33. 33. Changing the Basic Motivational FunctionCopyright 2010 Pearson Education, Inc. Publishing as Prentice Hall Chapter Eight Slide 33
  34. 34. Why and How Does This Ad Appeal to the Utilitarian Function? Copyright 2010 Pearson Education, Inc. Publishing as Prentice Hall Chapter Eight Slide 34
  35. 35. The Product is Green and Works asWell or Better than Other Products. Copyright 2010 Pearson Education, Inc. Publishing as Prentice Hall Chapter Eight Slide 35
  36. 36. Which Lifestyle- Related Attitudes Are Expressed or Reflected in This Ad? Copyright 2010 Pearson Education, Inc. Publishing as Prentice Hall Chapter Eight Slide 36
  37. 37. Healthy Eating and Snacking Lifestyle Copyright 2010 Pearson Education, Inc. Publishing as Prentice Hall Chapter Eight Slide 37
  38. 38. How Does This Ad Provide Information to Establish or Reinforce Consumer Attitudes? Copyright 2010 Pearson Education, Inc. Publishing as Prentice Hall Chapter Eight Slide 38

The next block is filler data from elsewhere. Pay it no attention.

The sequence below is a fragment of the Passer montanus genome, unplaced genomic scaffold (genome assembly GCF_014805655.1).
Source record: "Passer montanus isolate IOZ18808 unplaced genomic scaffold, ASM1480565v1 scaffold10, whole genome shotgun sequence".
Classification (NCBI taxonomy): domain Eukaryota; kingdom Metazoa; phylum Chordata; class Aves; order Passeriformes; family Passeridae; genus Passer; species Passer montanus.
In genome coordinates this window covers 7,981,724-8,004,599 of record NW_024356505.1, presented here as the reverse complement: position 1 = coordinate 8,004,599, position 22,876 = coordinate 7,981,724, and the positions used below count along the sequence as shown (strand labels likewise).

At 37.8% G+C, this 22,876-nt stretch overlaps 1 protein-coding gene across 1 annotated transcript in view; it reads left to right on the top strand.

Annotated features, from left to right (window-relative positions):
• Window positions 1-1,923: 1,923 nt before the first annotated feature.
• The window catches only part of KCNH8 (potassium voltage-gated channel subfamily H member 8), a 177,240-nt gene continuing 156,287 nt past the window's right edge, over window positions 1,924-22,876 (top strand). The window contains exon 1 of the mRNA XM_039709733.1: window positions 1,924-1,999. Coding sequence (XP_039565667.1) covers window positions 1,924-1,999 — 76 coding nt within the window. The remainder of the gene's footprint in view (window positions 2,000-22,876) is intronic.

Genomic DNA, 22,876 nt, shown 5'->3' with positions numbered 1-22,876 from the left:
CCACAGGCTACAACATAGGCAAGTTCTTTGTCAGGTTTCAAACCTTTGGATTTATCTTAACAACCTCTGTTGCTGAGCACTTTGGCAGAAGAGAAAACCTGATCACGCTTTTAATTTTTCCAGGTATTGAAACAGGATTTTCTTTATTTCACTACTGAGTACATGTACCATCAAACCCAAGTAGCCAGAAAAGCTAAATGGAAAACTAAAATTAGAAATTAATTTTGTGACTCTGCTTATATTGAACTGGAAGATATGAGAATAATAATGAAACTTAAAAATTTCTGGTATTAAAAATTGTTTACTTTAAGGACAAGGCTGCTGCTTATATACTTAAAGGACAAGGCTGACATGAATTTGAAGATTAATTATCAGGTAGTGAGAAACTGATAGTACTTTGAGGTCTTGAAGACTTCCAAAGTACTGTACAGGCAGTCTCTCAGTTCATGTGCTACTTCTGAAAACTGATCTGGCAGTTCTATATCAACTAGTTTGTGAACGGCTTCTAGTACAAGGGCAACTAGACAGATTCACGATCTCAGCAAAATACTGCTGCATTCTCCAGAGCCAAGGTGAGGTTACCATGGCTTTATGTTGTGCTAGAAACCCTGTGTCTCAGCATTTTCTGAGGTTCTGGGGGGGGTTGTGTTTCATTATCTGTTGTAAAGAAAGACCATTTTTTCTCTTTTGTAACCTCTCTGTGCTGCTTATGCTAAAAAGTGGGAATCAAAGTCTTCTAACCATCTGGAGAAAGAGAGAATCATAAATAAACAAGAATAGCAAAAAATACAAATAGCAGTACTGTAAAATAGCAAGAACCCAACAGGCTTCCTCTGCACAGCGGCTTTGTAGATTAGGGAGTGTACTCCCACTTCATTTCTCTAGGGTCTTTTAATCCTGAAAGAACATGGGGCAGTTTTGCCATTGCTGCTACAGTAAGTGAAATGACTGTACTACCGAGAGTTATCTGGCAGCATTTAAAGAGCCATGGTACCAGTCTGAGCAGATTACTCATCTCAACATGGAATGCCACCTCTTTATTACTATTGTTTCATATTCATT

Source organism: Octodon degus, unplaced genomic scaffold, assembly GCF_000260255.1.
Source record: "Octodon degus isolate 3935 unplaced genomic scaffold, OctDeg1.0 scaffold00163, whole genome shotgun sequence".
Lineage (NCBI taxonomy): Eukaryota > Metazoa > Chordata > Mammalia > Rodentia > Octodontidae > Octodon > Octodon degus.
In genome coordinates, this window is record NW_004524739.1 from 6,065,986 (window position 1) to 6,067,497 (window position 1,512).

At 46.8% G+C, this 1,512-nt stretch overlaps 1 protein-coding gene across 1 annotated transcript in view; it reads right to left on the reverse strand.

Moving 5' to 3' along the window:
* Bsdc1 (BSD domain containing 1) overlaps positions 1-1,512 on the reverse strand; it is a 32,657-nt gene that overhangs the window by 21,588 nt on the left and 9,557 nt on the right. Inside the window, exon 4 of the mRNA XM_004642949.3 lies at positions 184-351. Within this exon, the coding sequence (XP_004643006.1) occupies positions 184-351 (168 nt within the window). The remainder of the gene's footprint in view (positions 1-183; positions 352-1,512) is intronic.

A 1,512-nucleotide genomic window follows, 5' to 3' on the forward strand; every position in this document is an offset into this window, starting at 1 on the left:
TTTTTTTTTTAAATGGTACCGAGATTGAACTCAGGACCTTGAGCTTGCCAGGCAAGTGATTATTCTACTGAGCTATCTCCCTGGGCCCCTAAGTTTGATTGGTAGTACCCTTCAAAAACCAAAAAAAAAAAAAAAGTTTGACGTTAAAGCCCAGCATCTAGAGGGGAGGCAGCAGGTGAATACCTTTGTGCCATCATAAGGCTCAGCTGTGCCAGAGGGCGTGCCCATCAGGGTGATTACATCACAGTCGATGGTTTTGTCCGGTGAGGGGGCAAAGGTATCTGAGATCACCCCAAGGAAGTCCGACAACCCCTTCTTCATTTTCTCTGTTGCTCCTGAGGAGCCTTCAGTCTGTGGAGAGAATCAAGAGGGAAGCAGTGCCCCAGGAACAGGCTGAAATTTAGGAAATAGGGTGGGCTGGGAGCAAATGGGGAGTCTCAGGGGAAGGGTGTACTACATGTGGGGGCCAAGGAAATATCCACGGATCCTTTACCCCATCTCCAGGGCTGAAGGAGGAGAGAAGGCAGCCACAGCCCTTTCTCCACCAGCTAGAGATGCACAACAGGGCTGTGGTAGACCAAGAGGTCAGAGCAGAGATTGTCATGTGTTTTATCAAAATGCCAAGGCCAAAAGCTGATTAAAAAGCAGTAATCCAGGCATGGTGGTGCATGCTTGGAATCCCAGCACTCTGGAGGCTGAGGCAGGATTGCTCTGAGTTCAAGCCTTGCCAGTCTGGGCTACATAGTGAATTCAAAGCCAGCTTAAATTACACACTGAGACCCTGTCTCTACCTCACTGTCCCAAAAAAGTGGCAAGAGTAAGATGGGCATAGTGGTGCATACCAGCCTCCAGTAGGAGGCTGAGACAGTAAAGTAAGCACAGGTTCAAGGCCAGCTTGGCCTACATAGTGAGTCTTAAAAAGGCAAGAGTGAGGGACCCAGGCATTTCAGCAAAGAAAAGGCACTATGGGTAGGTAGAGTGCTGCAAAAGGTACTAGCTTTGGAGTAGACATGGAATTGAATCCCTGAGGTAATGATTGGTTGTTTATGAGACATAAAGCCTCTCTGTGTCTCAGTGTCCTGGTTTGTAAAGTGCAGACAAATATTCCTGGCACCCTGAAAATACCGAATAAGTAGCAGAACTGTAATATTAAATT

39. 39. It Raises the Question About UVA Rays andthen Provides Information on Sun Protection. Copyright 2010 Pearson Education, Inc. Publishing as Prentice Hall Chapter Eight Slide 39
  40. 40. Discussion Questions • What products that you purchase associate themselves with an Admired Group or Event? • When does it personally influence your purchasing?Copyright 2010 Pearson Education, Inc. Publishing as Prentice Hall Chapter Eight Slide 40
  41. 41. How Is Fiji Water’s Link to an Environmental Cause Likely to Impact Consumers’ Attitudes Toward Its Product?Copyright 2010 Pearson Education, Inc. Publishing as Prentice Hall Chapter Eight Slide 41